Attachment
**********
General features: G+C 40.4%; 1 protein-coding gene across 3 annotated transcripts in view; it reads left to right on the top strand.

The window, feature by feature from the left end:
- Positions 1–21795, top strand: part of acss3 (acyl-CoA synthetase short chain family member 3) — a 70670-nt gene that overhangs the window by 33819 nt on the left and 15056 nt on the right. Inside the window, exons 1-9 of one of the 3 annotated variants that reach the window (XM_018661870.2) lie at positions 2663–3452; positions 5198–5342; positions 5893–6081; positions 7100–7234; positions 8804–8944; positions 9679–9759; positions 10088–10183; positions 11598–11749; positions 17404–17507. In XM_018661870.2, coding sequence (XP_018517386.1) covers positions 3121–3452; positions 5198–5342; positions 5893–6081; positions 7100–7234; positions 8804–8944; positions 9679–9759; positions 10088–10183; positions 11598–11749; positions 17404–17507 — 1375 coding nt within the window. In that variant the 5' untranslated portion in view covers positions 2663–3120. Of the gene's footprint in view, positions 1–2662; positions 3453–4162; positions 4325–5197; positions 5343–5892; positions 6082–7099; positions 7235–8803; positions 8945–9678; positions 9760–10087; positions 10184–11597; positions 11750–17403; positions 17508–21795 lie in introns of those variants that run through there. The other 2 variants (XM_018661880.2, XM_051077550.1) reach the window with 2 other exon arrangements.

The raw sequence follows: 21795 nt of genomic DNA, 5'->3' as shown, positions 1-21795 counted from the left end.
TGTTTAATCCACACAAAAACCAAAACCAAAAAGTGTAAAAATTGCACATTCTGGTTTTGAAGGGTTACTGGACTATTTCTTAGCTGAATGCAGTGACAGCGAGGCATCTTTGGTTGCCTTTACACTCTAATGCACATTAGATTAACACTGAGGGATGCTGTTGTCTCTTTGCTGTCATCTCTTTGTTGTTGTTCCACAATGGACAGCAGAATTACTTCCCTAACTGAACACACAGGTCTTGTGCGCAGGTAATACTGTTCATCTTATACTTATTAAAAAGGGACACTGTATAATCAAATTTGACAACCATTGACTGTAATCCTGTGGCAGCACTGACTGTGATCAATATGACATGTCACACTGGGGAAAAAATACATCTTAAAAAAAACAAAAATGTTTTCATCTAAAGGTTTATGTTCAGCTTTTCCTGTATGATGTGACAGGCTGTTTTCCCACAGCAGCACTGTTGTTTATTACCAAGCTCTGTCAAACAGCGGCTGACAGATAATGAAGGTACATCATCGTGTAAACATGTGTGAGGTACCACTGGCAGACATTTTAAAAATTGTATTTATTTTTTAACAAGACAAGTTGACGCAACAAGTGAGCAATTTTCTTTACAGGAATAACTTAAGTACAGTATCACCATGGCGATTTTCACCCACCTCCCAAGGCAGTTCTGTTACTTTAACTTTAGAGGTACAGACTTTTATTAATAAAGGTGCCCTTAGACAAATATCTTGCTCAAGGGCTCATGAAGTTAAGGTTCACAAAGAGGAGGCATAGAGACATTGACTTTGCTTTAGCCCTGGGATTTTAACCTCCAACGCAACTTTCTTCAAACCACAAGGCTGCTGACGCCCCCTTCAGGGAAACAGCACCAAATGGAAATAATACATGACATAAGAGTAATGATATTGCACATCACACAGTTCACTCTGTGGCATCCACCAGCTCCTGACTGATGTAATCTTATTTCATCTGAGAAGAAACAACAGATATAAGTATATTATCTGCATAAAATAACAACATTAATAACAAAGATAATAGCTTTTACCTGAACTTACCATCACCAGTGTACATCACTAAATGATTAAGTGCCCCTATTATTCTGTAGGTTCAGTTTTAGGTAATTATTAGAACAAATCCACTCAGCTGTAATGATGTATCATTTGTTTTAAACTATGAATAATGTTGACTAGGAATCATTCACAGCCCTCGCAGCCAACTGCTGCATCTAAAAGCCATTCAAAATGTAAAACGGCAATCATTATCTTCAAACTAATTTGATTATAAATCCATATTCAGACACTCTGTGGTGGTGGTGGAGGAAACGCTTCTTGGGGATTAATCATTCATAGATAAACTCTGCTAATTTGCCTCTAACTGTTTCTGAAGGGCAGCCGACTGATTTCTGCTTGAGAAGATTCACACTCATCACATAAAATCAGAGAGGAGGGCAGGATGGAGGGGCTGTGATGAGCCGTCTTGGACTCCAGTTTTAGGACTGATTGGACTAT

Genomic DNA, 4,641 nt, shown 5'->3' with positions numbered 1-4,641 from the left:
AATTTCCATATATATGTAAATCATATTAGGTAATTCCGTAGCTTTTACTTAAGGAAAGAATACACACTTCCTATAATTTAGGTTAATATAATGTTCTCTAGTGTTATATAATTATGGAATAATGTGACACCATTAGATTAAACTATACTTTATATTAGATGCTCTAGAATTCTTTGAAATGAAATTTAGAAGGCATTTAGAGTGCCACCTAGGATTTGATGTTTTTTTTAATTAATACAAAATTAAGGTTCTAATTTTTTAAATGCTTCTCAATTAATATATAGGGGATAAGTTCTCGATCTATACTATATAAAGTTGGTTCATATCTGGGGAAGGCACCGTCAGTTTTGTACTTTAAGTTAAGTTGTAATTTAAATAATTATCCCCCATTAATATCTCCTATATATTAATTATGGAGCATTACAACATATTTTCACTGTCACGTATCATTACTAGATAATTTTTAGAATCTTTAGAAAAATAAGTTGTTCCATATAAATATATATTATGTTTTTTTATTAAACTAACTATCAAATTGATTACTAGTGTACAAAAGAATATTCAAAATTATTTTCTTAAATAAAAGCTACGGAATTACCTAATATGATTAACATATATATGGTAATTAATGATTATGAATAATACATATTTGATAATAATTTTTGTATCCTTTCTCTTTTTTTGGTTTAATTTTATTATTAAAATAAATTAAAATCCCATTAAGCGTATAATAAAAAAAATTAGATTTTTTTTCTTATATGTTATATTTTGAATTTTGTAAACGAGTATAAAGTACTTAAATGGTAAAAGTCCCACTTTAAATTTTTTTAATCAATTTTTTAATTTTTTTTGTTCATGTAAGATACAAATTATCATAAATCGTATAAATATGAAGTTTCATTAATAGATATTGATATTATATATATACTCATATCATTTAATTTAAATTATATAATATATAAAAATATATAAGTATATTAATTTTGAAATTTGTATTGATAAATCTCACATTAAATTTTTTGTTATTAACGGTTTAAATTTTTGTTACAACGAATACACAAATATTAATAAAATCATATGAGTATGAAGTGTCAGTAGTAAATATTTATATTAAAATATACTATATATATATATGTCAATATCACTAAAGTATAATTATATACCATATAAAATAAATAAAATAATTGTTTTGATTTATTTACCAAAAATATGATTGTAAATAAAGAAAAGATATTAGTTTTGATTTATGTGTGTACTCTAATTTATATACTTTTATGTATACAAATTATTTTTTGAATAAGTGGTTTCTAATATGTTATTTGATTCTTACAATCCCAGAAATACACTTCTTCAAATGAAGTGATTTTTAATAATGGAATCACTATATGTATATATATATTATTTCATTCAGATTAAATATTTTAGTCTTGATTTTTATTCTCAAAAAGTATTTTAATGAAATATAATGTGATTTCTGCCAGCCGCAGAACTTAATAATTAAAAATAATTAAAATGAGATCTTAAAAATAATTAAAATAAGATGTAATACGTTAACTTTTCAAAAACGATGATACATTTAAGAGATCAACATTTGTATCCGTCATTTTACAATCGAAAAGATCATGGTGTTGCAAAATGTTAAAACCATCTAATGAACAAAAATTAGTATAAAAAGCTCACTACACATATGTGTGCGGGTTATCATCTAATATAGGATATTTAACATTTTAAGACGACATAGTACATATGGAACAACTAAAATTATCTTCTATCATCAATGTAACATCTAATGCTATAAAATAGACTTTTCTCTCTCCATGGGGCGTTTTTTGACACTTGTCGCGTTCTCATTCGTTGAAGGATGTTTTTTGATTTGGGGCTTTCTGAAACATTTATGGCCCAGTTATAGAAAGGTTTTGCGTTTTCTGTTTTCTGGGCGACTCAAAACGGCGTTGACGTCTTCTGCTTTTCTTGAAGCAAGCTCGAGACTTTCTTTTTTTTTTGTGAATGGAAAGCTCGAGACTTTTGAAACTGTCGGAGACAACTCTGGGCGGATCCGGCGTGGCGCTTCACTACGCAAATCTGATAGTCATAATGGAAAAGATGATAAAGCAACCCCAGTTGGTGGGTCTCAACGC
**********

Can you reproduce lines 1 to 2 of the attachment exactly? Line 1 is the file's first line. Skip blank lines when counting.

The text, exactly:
General features: G+C 40.4%; 1 protein-coding gene across 3 annotated transcripts in view; it reads left to right on the top strand.

The window, feature by feature from the left end: